The activities, carried out by the group in a clinical setting, focus on psychological and social support to HIV positive women (who are pregnant or have recently given birth). They help them to cope with sociocultural barriers and discrimination and to comply with antiretroviral treatment. Particular emphasis is also laid on the most vulnerable children, usually orphans and the poor, who find it more difficult to adhere to therapy because of their poor family conditions. Today, the Association is composed of 40 mentor mothers acting as a liaison between the PMTCT programme, health centres and HIV-positive women. It also promotes the integration of maternal and infant health services with those of HIV control. Over the years, the community-based approach has proven to be effective in following mothers and children "across the cascade" (prevention of transmission of the virus), with a reintegration rate of 56% (2012 data). In 2012, a total of 939 drop-out women were traced by the group; among these, 921 have been reintegrated, with a recovery rate of over 88%.
As regards exposed children, 993 out of a total of 2461 children have been traced and re-registered for treatment, with a re-recruitment rate of 40% (loss among children is higher than among pregnant women and may be caused by the death or transfer to other facilities/districts and being discharged as HIV negative). On the basis of these data, the community based approach has proven to be a cost-effective option of improving access and adherence to the programme. The overall objective of the project is therefore to enhance access to, and the quality and equity of the PMTCT programme and ARV treatment for HIV-positive mothers and children in Beira. This will be achieved through the empowerment and meaningful engagement of a self-sustainable group of HIV-positive mothers who form an integral part of the healthcare programme.

Through implementation of the above-mentioned activities, the project aims to produce the following expected results:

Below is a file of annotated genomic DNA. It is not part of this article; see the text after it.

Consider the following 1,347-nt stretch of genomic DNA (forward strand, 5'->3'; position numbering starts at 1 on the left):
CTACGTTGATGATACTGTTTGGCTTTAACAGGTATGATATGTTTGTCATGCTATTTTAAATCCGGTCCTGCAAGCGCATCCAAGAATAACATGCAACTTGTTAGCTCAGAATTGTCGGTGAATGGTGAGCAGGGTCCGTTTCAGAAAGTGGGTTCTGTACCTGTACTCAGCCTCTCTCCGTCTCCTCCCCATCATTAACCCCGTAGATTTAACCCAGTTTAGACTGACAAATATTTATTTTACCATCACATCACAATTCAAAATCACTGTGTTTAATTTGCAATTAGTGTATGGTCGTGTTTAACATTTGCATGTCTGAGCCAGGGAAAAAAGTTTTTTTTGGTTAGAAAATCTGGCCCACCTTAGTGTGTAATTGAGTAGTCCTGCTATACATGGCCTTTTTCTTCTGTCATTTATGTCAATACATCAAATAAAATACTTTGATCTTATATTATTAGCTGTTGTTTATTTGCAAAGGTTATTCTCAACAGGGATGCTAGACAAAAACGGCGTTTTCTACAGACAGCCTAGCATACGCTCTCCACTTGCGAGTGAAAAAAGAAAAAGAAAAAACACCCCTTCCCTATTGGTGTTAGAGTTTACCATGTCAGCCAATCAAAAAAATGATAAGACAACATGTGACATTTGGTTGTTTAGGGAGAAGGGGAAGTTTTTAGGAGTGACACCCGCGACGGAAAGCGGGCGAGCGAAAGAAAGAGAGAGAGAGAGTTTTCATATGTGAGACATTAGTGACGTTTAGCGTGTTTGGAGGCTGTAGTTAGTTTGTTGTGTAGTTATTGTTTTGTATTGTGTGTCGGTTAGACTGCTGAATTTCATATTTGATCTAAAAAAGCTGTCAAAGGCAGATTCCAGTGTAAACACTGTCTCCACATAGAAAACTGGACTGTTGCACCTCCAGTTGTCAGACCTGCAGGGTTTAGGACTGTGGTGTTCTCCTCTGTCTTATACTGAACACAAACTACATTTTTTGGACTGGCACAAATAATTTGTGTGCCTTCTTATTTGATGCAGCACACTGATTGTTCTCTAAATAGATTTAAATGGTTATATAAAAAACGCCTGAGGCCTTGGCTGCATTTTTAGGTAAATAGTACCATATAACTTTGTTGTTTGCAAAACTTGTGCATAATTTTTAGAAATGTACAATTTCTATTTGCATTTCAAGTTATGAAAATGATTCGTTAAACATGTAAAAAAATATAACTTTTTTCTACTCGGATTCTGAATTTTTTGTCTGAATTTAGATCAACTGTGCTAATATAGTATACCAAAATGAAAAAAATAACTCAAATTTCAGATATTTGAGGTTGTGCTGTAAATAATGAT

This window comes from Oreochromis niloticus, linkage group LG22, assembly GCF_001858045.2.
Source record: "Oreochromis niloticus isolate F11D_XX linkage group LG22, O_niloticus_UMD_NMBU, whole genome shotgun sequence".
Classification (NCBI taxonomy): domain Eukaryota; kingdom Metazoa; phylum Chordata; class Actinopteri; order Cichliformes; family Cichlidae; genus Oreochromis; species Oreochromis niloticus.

- Increased HIV testing, adherence to ARV therapy, and a lower number of programme dropouts (among women and children);
- Improved community knowledge and leadership on sexual and reproductive health, and themes related to HIV/AIDS;
- Increased adherence to ARV therapy through psychosocial support, and nutritional and material support to the most disadvantaged groups;
- Improved group capacity in terms of management of activities and improved ability to autonomously sustain own activities in order to optimize response to the needs of the Beira community.

Implementation shall have a multiplier effect, unlocking its anticipated impact at different levels, starting from the group and working up to the community at large. Firstly, through the support provided, the group of HIV+ mothers will go from being "only" patients to becoming active members of the community, emancipating them from social marginalization. Secondly, thanks to improved knowledge on PMTCT and greater leadership capacity, the group members will be better "equipped" to deliver messages within the community through peer-to-peer communication, while promoting adherence to health programs. Thirdly, strengthening the partnership between the group and health centers will further promote integration between mother and child care services and HIV treatment or prevention. Fourthly, their knowledge of and position within the community will make them the best means of tracing those lost to follow-up and dropouts, in addition to getting these women and children back on treatment.
Moreover, project-led information and communication activities shall further reduce stigma and marginalization at community level and promote health-seeking behavior among the beneficiaries. Finally, the development of organizational capacities and knowledge will enable the group to integrate.

This project  received a grant from the Nando and Elsa Peretti Foundation in 2016